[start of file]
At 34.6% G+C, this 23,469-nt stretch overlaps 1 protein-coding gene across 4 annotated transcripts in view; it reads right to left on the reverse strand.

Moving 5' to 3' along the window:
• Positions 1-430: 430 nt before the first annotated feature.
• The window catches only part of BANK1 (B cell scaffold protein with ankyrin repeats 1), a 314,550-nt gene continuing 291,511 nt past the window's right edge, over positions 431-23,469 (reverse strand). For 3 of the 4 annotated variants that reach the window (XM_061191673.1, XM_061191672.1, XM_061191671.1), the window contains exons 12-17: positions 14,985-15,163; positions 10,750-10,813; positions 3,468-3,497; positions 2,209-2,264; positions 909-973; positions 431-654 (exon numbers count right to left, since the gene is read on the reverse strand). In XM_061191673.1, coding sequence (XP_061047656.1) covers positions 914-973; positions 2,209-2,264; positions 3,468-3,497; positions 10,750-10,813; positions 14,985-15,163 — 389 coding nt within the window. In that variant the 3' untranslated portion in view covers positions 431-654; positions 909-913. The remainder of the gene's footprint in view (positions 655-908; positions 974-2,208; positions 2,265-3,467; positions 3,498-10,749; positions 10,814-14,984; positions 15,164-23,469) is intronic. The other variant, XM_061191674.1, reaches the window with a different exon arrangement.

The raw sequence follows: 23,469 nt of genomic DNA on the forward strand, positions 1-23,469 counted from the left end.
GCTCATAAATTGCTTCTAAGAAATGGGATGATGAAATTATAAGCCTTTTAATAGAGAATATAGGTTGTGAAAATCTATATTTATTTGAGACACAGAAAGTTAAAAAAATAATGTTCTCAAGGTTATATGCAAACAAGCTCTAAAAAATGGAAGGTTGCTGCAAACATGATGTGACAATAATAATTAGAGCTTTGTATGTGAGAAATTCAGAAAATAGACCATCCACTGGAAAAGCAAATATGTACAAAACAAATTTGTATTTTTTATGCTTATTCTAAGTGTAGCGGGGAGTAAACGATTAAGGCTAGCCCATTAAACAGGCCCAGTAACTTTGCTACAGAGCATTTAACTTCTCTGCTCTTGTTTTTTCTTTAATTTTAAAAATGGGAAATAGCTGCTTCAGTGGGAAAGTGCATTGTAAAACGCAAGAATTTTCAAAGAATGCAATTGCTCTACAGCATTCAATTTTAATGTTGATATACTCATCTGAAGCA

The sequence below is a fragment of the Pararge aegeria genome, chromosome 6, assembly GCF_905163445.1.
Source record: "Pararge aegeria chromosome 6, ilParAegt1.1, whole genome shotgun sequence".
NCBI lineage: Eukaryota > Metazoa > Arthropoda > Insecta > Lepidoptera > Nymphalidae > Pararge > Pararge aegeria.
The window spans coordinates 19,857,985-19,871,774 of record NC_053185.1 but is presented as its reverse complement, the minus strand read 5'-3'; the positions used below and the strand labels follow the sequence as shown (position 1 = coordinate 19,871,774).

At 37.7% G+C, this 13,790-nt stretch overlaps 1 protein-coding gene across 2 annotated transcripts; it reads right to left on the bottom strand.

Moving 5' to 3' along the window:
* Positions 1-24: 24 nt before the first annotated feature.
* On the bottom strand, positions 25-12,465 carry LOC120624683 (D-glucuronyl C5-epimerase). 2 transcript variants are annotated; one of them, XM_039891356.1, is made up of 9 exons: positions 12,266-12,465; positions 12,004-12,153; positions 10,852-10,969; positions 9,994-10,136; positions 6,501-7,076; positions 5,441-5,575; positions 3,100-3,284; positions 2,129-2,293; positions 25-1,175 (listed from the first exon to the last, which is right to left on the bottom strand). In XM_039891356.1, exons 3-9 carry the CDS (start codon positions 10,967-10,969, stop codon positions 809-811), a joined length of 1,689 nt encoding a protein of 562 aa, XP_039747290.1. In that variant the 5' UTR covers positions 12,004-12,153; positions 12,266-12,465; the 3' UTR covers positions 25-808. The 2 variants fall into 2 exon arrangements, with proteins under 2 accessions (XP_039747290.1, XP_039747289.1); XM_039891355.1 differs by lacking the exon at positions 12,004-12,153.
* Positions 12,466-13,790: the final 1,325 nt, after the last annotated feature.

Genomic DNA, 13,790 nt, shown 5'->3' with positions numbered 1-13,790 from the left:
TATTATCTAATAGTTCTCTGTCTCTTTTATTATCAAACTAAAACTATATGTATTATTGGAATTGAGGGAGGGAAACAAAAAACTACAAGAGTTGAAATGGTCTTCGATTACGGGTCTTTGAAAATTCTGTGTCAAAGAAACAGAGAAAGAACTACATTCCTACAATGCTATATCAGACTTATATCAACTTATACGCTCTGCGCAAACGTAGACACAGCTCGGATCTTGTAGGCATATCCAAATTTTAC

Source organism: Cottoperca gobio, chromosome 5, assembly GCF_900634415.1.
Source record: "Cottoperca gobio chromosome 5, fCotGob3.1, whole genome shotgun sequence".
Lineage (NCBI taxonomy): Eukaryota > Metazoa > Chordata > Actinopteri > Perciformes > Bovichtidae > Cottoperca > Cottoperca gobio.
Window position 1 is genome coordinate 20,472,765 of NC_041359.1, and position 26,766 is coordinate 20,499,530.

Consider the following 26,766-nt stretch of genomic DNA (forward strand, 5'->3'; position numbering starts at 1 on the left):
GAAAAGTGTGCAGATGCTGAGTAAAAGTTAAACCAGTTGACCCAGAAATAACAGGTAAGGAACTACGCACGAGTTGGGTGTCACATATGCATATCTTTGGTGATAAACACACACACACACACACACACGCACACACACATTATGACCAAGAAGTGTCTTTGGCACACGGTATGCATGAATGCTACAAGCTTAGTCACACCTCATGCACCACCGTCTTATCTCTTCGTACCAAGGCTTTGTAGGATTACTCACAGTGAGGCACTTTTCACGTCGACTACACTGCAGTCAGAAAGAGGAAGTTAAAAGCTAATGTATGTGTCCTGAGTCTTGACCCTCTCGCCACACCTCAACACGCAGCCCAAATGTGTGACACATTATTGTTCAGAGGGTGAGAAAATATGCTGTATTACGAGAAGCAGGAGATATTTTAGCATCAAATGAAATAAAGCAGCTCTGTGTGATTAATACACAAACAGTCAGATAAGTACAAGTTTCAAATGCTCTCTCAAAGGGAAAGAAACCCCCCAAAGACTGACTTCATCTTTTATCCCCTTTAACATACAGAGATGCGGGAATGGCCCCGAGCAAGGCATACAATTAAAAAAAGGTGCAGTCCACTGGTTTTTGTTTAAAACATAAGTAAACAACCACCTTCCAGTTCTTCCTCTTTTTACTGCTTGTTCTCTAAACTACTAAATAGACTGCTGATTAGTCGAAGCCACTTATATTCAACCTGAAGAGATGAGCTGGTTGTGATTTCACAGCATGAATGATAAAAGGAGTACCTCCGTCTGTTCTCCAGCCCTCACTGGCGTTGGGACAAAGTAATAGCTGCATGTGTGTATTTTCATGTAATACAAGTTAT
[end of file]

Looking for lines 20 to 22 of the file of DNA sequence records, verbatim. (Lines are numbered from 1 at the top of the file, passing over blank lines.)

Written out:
Lineage (NCBI taxonomy): Eukaryota > Metazoa > Chordata > Actinopteri > Perciformes > Bovichtidae > Cottoperca > Cottoperca gobio.
Window position 1 is genome coordinate 20,472,765 of NC_041359.1, and position 26,766 is coordinate 20,499,530.

Consider the following 26,766-nt stretch of genomic DNA (forward strand, 5'->3'; position numbering starts at 1 on the left):